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About Backer

  • Birthday 02/28/1964

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  • Gender
  • Location
    East Flanders Belgium
  • Interests
    Ships of the 16th and 17th century, Military modeling scale 1/72.

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  1. Finishing a first wooden ship model is quite an achievement. Very well done.
  2. Not really, Unfortunate Price in 1955 : 12590 francs. A big investment in that time (about 412 in the current euro's). Present value ... somewhere around 50 euros ... That's why I'll never sell it https://www.singersewinginfo.co.uk/valuations https://www.singersewinginfo.co.uk/306 Did some electracal repairs And first, lubricate rotating parts. Meanwhile, there is "life" in the machine again. But not enough for now
  3. Sails... I intend not to rush to make them. My mother's old sewing machine. She could sew anything with it, clothes, curtains, etc. Sewing the sails would have been an easy job for her Bought in 1955 and motorized in 1963
  4. Sails. The idea was to have a model with masts and standing rigging by September this year (after 5 years of building). We're going faster than planned 👍. Before starting with the sails I need to make some templates first (Me, first drawing something before making it, an exceptional event...) Drawings of the masts with the yards. The drawings that wil serve to cut the templates for the sails. These are also useful to see if there is enough room for the runnin rigging. And I have a large cotton sheet and a sewing machine older than m Next to do. Testing the sewing machine (has not been used for over 20 years) Thanks for following, likes and comments
  5. This can indeed be a support for a windlass, but not yet fully completed. There is something like this on the Bounty.
  6. Continue with the Yards. An important difference between 16th century (and earlier) and 17th century (and later). Is that in the 16th century the main and fore sails were larger than their topsails. The well-known drawing by Mathew Baker is used as the basis for the length of the yards. And yes, the masts and yards were probably added later in the drawing. Here comes the yard/mast ratio to 8/9. Because this drawing shows a four master and this is a three master, the San Juan used as an example for the mizzen mast. Therefore the mizzen yard has approximately the same length as the main yard. And this gives following measures. The mizzen yard on the San Juan is sometimes in 2 parts (depending on the model) General test A sketch, to not forget the dimensions.. As a test, some running rigging was fitted to the main sail. Looks good with the main yard of 40cm length. 45 cm would be too wide compared to the width of the hull. Making the yards with the home made lathe. (Had to saw longer pieces first for the main and mizzen) Yards and the "outlicker" almost ready Cut to length and colored Thanks for following, likes and comments.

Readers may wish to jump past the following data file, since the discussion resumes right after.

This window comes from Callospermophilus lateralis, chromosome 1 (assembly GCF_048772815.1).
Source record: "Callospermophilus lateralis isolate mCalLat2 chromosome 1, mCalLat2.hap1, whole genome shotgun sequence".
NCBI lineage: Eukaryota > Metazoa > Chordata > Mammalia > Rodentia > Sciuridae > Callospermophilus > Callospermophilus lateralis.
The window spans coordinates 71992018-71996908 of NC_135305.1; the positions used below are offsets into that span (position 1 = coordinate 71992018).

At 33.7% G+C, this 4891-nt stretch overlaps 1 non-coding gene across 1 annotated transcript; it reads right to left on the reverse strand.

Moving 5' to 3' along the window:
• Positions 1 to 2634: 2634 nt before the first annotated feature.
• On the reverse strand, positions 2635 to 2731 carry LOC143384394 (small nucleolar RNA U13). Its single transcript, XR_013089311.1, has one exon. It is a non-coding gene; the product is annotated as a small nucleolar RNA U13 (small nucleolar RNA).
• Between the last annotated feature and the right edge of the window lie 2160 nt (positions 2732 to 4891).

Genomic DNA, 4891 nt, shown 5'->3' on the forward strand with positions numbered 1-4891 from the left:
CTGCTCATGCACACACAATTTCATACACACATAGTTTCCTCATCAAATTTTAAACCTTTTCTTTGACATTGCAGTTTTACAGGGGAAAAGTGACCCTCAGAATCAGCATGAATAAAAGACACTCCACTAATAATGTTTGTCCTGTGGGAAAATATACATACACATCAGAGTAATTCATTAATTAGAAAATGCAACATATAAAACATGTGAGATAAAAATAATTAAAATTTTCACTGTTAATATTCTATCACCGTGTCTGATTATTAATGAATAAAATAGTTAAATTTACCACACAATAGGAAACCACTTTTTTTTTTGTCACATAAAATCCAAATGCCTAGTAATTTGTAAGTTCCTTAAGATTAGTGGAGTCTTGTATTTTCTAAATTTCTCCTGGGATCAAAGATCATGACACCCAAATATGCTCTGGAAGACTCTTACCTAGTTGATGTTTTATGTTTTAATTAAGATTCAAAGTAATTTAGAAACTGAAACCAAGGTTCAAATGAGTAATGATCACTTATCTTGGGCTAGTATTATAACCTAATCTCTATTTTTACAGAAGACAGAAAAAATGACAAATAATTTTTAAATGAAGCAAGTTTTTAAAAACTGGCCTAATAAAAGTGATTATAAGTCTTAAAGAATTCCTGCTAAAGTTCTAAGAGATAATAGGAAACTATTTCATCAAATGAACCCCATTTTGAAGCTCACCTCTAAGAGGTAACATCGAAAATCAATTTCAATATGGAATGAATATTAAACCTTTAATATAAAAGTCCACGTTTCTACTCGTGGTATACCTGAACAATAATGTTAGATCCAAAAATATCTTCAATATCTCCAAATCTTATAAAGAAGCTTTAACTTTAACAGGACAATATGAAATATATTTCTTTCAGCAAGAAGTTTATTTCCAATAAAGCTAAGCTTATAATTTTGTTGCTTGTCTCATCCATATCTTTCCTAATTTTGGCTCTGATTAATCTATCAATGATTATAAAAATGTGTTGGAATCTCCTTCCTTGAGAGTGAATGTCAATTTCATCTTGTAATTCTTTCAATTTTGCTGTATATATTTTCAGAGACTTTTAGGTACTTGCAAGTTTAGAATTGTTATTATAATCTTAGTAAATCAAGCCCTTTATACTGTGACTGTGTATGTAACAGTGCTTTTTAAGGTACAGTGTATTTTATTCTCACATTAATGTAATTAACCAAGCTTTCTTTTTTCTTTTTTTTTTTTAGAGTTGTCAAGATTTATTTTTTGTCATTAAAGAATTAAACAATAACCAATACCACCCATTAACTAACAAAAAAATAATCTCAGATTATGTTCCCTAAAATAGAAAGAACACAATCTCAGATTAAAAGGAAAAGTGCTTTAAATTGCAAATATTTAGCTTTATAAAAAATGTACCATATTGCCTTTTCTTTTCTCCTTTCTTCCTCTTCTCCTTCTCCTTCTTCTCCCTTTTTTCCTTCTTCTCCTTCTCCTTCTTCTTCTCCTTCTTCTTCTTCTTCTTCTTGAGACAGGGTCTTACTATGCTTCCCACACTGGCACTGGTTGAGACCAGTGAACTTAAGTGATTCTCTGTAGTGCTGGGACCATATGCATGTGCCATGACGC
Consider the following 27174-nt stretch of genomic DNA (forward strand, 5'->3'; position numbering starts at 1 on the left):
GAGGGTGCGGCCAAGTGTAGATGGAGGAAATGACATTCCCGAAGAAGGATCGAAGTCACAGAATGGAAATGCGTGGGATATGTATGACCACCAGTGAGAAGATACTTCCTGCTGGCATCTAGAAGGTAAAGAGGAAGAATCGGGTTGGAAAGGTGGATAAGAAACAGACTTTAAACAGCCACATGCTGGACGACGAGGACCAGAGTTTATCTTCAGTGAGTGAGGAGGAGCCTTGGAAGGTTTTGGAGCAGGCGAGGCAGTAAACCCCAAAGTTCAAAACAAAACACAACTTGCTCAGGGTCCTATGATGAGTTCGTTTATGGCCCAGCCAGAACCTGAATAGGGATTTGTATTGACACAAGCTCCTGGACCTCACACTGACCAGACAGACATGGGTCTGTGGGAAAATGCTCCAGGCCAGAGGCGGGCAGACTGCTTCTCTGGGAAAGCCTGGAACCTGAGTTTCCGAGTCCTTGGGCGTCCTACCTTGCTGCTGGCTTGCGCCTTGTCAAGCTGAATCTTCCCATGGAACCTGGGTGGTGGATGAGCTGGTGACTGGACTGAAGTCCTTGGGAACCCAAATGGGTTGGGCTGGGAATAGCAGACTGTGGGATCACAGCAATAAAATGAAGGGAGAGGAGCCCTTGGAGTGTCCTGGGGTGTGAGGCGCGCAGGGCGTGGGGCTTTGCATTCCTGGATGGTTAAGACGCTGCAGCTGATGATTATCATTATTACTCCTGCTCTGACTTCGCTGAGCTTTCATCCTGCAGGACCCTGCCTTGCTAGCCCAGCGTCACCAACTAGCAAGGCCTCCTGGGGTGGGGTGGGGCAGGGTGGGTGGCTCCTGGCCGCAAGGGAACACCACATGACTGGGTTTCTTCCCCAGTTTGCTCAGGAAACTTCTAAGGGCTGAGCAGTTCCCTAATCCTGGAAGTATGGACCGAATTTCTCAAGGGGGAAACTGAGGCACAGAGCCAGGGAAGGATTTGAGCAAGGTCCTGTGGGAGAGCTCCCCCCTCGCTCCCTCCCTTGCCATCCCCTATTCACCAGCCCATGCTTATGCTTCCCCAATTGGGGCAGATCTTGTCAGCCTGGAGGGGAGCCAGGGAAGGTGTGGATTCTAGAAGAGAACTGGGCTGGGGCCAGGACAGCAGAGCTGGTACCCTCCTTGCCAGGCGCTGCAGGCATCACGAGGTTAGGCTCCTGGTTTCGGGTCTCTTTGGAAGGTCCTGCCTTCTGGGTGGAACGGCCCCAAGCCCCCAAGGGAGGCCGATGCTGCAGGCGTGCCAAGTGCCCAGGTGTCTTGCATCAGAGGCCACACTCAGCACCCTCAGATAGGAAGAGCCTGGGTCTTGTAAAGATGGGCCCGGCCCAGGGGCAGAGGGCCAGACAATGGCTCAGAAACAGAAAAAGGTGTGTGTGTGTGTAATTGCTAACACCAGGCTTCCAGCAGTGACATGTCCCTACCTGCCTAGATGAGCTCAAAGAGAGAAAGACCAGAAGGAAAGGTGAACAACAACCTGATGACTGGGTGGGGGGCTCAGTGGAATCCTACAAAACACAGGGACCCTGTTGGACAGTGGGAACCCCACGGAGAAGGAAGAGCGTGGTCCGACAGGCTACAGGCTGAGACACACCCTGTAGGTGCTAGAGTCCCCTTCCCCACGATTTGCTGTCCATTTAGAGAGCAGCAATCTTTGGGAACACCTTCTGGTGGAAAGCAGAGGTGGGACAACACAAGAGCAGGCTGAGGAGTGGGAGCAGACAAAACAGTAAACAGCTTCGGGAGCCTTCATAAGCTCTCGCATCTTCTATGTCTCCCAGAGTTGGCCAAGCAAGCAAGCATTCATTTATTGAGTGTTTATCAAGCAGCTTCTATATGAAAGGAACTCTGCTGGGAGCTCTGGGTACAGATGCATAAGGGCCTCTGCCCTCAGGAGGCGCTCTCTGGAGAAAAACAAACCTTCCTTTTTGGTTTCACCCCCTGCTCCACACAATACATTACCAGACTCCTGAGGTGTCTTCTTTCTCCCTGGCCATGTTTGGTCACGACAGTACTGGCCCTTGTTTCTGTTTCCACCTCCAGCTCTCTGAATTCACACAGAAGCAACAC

7. Driving in my car -- Madnes 2nd try 😉 (the previous one was deleted)
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